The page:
Green water workforce training
WSP Opus and Auckland Council have joined forces to address the growing skills gap and improve water quality, a move that will result in savings to ratepayers and offer a more sustainable approach to stormwater management.
Auckland Council’s Healthy Waters is piloting a National Green Infrastructure Certification Programme (NGICP) course that will significantly boost industry knowledge around green stormwater infrastructure
Dukessa Blackburn-Huettner, Head of Lifecycle Management, Healthy Waters, says the training provides career development for existing professionals and presents an opportunity to grow bridge the skills gap by training a new workforce.
“It gives people the technical skills to enter the green workforce and earn a liveable wage. We can’t continue as we are with the current skills gap and, as the owner of New Zealand’s largest stormwater asset, Auckland Council realised it needs to be part of the solution,” she says.
Dukessa says that’s why Auckland Council is working closely with WSP Opus and Water New Zealand to provide the stormwater industry with a national approach.
“We want this training to have the widest possible benefit and for it to be suitable and sustainable in the long term.”
James Reddish, WSP Opus Technical Principal Catchment Management, is helping Auckland Council roll out the pilot training. He says the pilot of NGICP will provide the base-level skill set needed to properly construct, inspect and maintain green infrastructure.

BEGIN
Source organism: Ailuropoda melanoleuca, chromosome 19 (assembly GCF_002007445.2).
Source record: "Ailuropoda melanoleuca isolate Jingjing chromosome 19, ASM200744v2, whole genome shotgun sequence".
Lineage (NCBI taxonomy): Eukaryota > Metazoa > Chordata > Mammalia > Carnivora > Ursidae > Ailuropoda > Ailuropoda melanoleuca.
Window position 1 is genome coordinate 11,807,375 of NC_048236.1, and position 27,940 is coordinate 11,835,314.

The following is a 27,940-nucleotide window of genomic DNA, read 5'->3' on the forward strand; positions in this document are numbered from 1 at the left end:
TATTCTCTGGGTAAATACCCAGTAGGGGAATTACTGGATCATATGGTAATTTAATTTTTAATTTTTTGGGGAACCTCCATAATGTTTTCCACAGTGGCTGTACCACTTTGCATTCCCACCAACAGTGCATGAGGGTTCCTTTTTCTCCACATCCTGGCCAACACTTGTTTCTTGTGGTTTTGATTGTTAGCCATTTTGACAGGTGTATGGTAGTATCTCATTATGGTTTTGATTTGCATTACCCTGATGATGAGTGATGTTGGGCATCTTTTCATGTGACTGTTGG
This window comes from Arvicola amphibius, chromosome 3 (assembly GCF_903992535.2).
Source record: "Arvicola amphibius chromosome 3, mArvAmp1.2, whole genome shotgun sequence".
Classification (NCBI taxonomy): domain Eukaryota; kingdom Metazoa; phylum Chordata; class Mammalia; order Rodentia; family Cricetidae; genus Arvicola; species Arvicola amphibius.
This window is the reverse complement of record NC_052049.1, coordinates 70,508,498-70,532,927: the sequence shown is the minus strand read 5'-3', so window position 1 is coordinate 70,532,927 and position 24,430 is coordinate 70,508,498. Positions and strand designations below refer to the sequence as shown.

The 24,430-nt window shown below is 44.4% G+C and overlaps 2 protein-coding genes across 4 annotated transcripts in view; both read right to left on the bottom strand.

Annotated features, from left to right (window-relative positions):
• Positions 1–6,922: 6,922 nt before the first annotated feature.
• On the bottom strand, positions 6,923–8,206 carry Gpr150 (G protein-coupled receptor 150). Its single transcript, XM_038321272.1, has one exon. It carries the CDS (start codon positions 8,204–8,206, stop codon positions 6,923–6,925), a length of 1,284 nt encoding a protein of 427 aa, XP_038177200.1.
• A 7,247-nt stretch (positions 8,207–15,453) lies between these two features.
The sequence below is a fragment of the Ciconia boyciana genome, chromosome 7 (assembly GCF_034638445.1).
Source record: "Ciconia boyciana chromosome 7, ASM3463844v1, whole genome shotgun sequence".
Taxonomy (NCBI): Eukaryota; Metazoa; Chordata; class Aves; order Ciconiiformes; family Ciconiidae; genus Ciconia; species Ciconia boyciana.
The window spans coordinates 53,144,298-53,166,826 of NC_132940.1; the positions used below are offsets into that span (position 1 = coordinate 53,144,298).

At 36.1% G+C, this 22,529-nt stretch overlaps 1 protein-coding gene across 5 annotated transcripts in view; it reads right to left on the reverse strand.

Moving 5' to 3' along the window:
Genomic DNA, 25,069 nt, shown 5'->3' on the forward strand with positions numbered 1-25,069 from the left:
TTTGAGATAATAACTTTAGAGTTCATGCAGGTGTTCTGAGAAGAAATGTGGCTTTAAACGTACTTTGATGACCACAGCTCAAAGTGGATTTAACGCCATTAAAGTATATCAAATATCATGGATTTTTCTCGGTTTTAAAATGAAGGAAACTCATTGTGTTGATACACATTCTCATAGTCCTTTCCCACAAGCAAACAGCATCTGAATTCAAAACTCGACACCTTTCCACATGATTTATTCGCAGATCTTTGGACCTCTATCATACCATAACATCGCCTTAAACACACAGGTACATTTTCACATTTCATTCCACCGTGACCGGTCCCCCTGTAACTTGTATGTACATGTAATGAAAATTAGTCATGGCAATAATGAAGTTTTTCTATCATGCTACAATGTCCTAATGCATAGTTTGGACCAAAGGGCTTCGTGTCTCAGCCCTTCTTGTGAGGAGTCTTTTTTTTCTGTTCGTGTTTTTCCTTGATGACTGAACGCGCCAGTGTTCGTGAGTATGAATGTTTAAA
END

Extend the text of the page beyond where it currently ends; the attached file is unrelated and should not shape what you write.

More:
“The training is designed to meet international best practice standards and focuses on core concept that apply all around the world. It also encourages the additional of locally-specific information.”
Reddish says green infrastructure is a fast-growing approach used to reduce stormwater pollution and revitalise communities. He explains that while conventional water infrastructure such as pipes, culverts and concrete channels, have served us well, they can’t deliver what cities of the future need.
“Our cities need places that are healthy and attractive for people, our native plants and wildlife, and our fresh and coastal waters. Increasingly stormwater managers are easing the burden on traditional infrastructure by using plants and technology - what’s known as water sensitive infrastructure - to reduce flooding and pollution.”
Creating job opportunities
While green infrastructure offers many environmental, societal, and economic advantages, these benefits require skilled workers to carry out the proper installation and ongoing maintenance of systems.
The types of common missteps that can result in green infrastructure system failure include under-watering new plants, cutting or removing desired plant species, or applying unnecessary fertiliser, resulting in excess nutrients. Other common missteps include failure to remove sediments that can clog bioretention and porous pavements.
The good news is that construction and maintenance activities are accessible to entry-level personnel, provided they receive appropriate training and can demonstrate a base level of applicable knowledge and skill. The entry-level, accessible nature of green infrastructure construction and maintenance jobs offers an opportunity to support job creation and long-term employment opportunities in communities where green infrastructure is being implemented.